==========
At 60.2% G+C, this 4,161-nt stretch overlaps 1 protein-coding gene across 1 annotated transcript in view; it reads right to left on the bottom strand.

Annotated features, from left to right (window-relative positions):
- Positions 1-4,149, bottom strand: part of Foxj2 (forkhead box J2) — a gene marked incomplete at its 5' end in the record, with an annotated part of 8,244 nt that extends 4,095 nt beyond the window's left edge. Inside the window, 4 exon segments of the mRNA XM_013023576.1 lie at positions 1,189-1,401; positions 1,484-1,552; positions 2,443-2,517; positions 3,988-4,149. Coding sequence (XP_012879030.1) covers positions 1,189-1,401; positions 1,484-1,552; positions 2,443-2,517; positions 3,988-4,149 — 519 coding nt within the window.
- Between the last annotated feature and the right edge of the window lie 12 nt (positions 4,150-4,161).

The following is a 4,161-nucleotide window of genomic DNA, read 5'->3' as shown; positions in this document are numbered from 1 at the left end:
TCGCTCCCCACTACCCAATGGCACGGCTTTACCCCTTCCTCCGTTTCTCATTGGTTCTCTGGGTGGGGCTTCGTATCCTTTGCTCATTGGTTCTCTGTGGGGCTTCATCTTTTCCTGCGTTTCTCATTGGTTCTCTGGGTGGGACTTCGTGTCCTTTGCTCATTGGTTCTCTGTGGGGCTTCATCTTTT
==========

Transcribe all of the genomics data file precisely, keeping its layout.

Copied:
At 60.2% G+C, this 4,161-nt stretch overlaps 1 protein-coding gene across 1 annotated transcript in view; it reads right to left on the bottom strand.

Annotated features, from left to right (window-relative positions):
- Positions 1-4,149, bottom strand: part of Foxj2 (forkhead box J2) — a gene marked incomplete at its 5' end in the record, with an annotated part of 8,244 nt that extends 4,095 nt beyond the window's left edge. Inside the window, 4 exon segments of the mRNA XM_013023576.1 lie at positions 1,189-1,401; positions 1,484-1,552; positions 2,443-2,517; positions 3,988-4,149. Coding sequence (XP_012879030.1) covers positions 1,189-1,401; positions 1,484-1,552; positions 2,443-2,517; positions 3,988-4,149 — 519 coding nt within the window.
- Between the last annotated feature and the right edge of the window lie 12 nt (positions 4,150-4,161).

The following is a 4,161-nucleotide window of genomic DNA, read 5'->3' as shown; positions in this document are numbered from 1 at the left end:
TCGCTCCCCACTACCCAATGGCACGGCTTTACCCCTTCCTCCGTTTCTCATTGGTTCTCTGGGTGGGGCTTCGTATCCTTTGCTCATTGGTTCTCTGTGGGGCTTCATCTTTTCCTGCGTTTCTCATTGGTTCTCTGGGTGGGACTTCGTGTCCTTTGCTCATTGGTTCTCTGTGGGGCTTCATCTTTT